The borders of Illinois have been altered on a number of occasions – sometimes by the decisions of man, and at least once by the power of Mother Nature.
When Illinois became a territory the capital was established at Kaskaskia. Never heard of Kaskaskia, Illinois? It might be because it hasn’t been the capital since 1819, currently has only about 14 residents, and many years ago literally became detached from Illinois.
Set right on the banks of the Mississippi River, Kaskaskia became the victim of the power of the changing course of a mighty river. The need for wood for building caused massive deforestation of that stretch of the river banks and in 1881 floods destroyed most of the town of Kaskaskia. When the waters receded, the river had redirected itself into a new channel … which separated the town from the state of Illinois.
To this day, the only way to get to Kaskaskia, Illinois is through Missouri. The postal department has assigned it a Missouri zip code because it is only through Missouri that letter carriers can make the trip across the bridge that spans the old riverbed. Virtually none of the original buildings stand, but a handful of residents remain in the old town and look across the river at their state.
That awkward distinction goes to Washington state. In the mid 1800’s the territory of Washington was considerably larger than the current state we recognize. Oregon had just achieved statehood and established north and east borders that helped define Washington territory into something that looked like the solid lines below:
But in 1860, gold was discovered in the mountains in the eastern part of Washington territory. Instead of seeing it as a fortuitous windfall that would enrich the entire region, the territorial government feared the worst. Just two years before, gold had been discovered in Colorado and almost immediately 50,000 people descended upon the area. The influx brought a level of lawlessness that the territorial government of Colorado found extremely difficult to control.
And worrying about the lawlessness of tens of thousands of miners was only part of the problem for the territory of Washington. Governing a wide area separated by mountains was a task in itself, but the cultural makeup of the type of people flooding the mountain areas was quite different from the settlers who were already in the region, based primarily near Puget Sound. Fearing that the large numbers of newcomers would soon have a political voice that could change the cultural landscape of the soon-to-be-state, lawmakers made the decision to divide the territory and cut off those “problem” mountains.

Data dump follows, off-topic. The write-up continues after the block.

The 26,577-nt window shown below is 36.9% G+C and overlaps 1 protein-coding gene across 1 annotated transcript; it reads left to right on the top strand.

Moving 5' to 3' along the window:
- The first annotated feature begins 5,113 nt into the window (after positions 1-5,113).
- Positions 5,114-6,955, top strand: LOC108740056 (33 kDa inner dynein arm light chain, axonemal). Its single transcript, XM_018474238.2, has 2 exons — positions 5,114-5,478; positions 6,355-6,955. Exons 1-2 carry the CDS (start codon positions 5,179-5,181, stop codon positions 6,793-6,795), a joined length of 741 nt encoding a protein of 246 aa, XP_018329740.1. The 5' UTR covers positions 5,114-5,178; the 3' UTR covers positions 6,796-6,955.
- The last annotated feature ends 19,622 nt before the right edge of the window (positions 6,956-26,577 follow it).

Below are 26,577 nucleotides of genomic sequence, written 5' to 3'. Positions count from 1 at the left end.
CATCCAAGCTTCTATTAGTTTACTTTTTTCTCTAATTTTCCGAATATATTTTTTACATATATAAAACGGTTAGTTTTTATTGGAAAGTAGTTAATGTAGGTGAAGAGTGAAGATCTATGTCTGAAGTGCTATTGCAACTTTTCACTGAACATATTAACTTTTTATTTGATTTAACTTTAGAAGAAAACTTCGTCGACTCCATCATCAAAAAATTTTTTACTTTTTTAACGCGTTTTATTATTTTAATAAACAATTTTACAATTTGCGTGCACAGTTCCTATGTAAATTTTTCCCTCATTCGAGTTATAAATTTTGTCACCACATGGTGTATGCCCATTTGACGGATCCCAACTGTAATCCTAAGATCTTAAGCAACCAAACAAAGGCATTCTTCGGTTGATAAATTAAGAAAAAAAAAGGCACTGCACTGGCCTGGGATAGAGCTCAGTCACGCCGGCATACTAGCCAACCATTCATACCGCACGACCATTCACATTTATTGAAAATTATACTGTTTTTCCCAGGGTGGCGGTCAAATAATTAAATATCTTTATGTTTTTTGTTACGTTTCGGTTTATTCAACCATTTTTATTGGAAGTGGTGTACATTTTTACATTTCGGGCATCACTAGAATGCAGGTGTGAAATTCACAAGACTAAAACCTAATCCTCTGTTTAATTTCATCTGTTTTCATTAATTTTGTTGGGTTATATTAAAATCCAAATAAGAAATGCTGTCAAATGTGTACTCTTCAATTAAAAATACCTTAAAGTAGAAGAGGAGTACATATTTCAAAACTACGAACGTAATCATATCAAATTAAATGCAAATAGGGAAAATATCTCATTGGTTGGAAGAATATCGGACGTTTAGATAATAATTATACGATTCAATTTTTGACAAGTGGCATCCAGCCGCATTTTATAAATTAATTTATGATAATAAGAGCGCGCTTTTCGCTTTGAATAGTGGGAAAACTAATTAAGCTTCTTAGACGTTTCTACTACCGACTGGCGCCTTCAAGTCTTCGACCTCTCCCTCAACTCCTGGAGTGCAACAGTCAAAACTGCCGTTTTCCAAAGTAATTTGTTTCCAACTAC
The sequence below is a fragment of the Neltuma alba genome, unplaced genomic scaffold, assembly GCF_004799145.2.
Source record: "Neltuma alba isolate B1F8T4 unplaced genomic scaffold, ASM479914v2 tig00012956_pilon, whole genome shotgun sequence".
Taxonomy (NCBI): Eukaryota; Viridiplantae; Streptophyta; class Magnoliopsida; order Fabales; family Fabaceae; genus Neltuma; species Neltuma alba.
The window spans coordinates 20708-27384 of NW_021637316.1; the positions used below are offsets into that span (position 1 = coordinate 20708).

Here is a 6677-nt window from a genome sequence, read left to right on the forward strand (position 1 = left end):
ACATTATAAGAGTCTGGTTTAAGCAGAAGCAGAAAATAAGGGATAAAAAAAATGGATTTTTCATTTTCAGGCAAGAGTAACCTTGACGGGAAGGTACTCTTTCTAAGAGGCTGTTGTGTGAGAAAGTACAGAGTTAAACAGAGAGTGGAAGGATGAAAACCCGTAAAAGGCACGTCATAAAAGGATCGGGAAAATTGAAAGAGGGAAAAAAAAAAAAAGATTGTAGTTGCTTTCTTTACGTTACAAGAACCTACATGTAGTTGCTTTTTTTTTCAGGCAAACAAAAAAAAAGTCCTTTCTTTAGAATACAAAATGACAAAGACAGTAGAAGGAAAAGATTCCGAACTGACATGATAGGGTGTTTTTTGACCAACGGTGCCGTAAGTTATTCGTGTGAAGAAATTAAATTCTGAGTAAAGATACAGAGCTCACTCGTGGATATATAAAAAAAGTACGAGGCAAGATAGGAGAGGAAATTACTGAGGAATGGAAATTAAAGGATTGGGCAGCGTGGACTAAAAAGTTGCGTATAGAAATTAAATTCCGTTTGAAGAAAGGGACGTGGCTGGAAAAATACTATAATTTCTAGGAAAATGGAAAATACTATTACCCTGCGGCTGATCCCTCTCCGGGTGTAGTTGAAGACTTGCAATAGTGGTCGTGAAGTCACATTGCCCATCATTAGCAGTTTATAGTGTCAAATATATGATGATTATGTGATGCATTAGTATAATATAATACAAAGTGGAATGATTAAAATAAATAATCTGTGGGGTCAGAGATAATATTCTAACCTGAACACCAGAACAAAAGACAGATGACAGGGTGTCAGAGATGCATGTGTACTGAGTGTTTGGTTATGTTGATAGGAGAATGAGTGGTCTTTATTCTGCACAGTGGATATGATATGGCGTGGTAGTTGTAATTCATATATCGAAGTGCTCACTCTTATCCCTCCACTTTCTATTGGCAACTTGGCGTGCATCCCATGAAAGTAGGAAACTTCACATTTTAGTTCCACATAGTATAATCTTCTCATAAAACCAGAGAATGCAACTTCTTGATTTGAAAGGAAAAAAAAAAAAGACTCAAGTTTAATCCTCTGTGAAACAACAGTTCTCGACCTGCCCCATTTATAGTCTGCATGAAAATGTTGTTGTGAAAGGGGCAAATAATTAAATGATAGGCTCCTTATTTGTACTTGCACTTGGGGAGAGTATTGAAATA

The region they spun-off was later divided between Idaho and Montana.
Slavery was an extremely divisive issue in American history, and, as it turns out, it was the reason that Oklahoma has a panhandle.
Early in its evolution, the Republic of Texas stretched much further north than it does today. When it entered the Union in 1846, Texas chose to continue to permit slavery within its borders. But the Missouri Compromise of 1820 had declared that no state above the 36° 30’ mark could hold slaves. Faced with a dilemma, Texas decided to cut off a large chunk of its northern territory in order to continue to indulge in slave ownership.
By chopping off its northern border to the 36° 30’ line, a large chunk of land was now available to be divided into other states. When the Missouri Compromise was later replaced by the Kansas-Nebraska Act, Congress set the southern border of Kansas at 37° , which meant that a strip of orphan territory was created.
Congress eventually made the decision to attach that orphan strip to Oklahoma, and thus the panhandle was born.
Louisiana began its life as a giant territory purchased from France that extended all the way from the Gulf of Mexico to the Canadian border. So how did this giant territory become an average sized state shaped like a boot?
It was Thomas Jefferson who pushed the concept of dividing states into smaller, but fairly equally portioned entities. He believed that if individual states were too large they would collapse under the weight of the difficulty of governing a large land mass. I’ll talk about some obvious exceptions to this in a later post.
Jefferson also saw a value in keeping a state small enough to maintain a certain homogeneity. Much of the area that became Louisiana had been settled by the French, and when the time came to define its boundaries, keeping those French settlements within the same state was an important factor.
The Mississippi River defined the eastern part of Louisiana, but oddly, it only follows the river to a certain point and then turns straight east. That was because Spain still owned a long panhandle of territory stretching west from Florida all the way to the Red River. It wasn’t until America seized from Spain the land between the Mississippi River to the Pearl River that Louisiana acquired the part of its land that is shaped like the toe of a boot.